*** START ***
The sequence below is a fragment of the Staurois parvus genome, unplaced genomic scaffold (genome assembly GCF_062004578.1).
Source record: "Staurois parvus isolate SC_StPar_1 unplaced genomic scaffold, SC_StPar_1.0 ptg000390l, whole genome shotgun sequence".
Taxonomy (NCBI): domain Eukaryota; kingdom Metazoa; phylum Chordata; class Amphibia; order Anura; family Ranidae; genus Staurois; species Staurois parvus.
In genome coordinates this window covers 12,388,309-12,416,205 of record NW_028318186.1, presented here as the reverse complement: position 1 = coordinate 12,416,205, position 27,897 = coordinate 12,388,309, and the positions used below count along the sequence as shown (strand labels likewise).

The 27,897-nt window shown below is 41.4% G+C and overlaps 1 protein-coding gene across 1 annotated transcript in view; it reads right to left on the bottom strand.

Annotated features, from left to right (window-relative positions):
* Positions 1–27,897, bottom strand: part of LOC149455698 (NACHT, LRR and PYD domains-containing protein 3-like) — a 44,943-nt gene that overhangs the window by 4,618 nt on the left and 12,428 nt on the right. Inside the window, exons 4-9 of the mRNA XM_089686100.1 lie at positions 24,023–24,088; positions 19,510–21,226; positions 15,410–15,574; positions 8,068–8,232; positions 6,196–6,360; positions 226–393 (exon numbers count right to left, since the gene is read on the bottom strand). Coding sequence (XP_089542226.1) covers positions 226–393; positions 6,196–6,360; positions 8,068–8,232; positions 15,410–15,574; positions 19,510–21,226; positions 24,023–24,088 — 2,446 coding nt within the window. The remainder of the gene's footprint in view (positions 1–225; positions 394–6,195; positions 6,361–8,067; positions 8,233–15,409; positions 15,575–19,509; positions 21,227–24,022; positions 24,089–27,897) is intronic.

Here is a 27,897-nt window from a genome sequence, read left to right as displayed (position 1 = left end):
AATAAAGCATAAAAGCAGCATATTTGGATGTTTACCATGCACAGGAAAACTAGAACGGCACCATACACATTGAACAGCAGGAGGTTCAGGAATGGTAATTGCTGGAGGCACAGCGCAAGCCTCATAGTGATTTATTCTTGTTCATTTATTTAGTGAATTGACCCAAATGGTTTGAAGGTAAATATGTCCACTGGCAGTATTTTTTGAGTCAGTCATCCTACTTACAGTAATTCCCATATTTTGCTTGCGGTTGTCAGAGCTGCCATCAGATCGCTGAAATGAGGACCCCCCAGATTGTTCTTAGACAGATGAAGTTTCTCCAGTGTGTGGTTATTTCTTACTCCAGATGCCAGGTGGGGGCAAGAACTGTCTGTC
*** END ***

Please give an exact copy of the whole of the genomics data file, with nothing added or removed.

The sequence below is a fragment of the Staurois parvus genome, unplaced genomic scaffold (genome assembly GCF_062004578.1).
Source record: "Staurois parvus isolate SC_StPar_1 unplaced genomic scaffold, SC_StPar_1.0 ptg000390l, whole genome shotgun sequence".
Taxonomy (NCBI): domain Eukaryota; kingdom Metazoa; phylum Chordata; class Amphibia; order Anura; family Ranidae; genus Staurois; species Staurois parvus.
In genome coordinates this window covers 12,388,309-12,416,205 of record NW_028318186.1, presented here as the reverse complement: position 1 = coordinate 12,416,205, position 27,897 = coordinate 12,388,309, and the positions used below count along the sequence as shown (strand labels likewise).

The 27,897-nt window shown below is 41.4% G+C and overlaps 1 protein-coding gene across 1 annotated transcript in view; it reads right to left on the bottom strand.

Annotated features, from left to right (window-relative positions):
* Positions 1–27,897, bottom strand: part of LOC149455698 (NACHT, LRR and PYD domains-containing protein 3-like) — a 44,943-nt gene that overhangs the window by 4,618 nt on the left and 12,428 nt on the right. Inside the window, exons 4-9 of the mRNA XM_089686100.1 lie at positions 24,023–24,088; positions 19,510–21,226; positions 15,410–15,574; positions 8,068–8,232; positions 6,196–6,360; positions 226–393 (exon numbers count right to left, since the gene is read on the bottom strand). Coding sequence (XP_089542226.1) covers positions 226–393; positions 6,196–6,360; positions 8,068–8,232; positions 15,410–15,574; positions 19,510–21,226; positions 24,023–24,088 — 2,446 coding nt within the window. The remainder of the gene's footprint in view (positions 1–225; positions 394–6,195; positions 6,361–8,067; positions 8,233–15,409; positions 15,575–19,509; positions 21,227–24,022; positions 24,089–27,897) is intronic.

Here is a 27,897-nt window from a genome sequence, read left to right as displayed (position 1 = left end):
AATAAAGCATAAAAGCAGCATATTTGGATGTTTACCATGCACAGGAAAACTAGAACGGCACCATACACATTGAACAGCAGGAGGTTCAGGAATGGTAATTGCTGGAGGCACAGCGCAAGCCTCATAGTGATTTATTCTTGTTCATTTATTTAGTGAATTGACCCAAATGGTTTGAAGGTAAATATGTCCACTGGCAGTATTTTTTGAGTCAGTCATCCTACTTACAGTAATTCCCATATTTTGCTTGCGGTTGTCAGAGCTGCCATCAGATCGCTGAAATGAGGACCCCCCAGATTGTTCTTAGACAGATGAAGTTTCTCCAGTGTGTGGTTATTTCTTACTCCAGATGCCAGGTGGGGGCAAGAACTGTCTGTC